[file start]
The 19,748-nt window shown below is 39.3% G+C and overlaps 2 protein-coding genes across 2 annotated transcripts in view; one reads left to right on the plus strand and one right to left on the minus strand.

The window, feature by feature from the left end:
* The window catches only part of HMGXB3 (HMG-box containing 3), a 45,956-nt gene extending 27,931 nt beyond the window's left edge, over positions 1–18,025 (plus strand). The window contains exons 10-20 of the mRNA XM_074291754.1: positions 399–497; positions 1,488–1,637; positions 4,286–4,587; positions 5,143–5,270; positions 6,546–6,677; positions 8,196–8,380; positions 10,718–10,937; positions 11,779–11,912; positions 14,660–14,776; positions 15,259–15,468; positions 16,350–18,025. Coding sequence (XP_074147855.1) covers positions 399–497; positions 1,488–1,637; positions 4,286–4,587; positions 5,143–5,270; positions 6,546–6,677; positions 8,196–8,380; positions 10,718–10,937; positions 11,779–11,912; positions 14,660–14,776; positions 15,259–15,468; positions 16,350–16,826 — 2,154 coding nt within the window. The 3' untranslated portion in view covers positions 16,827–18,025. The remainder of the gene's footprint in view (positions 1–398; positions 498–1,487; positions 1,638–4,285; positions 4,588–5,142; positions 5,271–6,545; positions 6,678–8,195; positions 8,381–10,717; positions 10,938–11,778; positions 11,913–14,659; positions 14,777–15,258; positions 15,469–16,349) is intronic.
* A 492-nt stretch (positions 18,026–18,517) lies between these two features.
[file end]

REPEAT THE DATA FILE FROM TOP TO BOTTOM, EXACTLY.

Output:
The 19,748-nt window shown below is 39.3% G+C and overlaps 2 protein-coding genes across 2 annotated transcripts in view; one reads left to right on the plus strand and one right to left on the minus strand.

The window, feature by feature from the left end:
* The window catches only part of HMGXB3 (HMG-box containing 3), a 45,956-nt gene extending 27,931 nt beyond the window's left edge, over positions 1–18,025 (plus strand). The window contains exons 10-20 of the mRNA XM_074291754.1: positions 399–497; positions 1,488–1,637; positions 4,286–4,587; positions 5,143–5,270; positions 6,546–6,677; positions 8,196–8,380; positions 10,718–10,937; positions 11,779–11,912; positions 14,660–14,776; positions 15,259–15,468; positions 16,350–18,025. Coding sequence (XP_074147855.1) covers positions 399–497; positions 1,488–1,637; positions 4,286–4,587; positions 5,143–5,270; positions 6,546–6,677; positions 8,196–8,380; positions 10,718–10,937; positions 11,779–11,912; positions 14,660–14,776; positions 15,259–15,468; positions 16,350–16,826 — 2,154 coding nt within the window. The 3' untranslated portion in view covers positions 16,827–18,025. The remainder of the gene's footprint in view (positions 1–398; positions 498–1,487; positions 1,638–4,285; positions 4,588–5,142; positions 5,271–6,545; positions 6,678–8,195; positions 8,381–10,717; positions 10,938–11,778; positions 11,913–14,659; positions 14,777–15,258; positions 15,469–16,349) is intronic.
* A 492-nt stretch (positions 18,026–18,517) lies between these two features.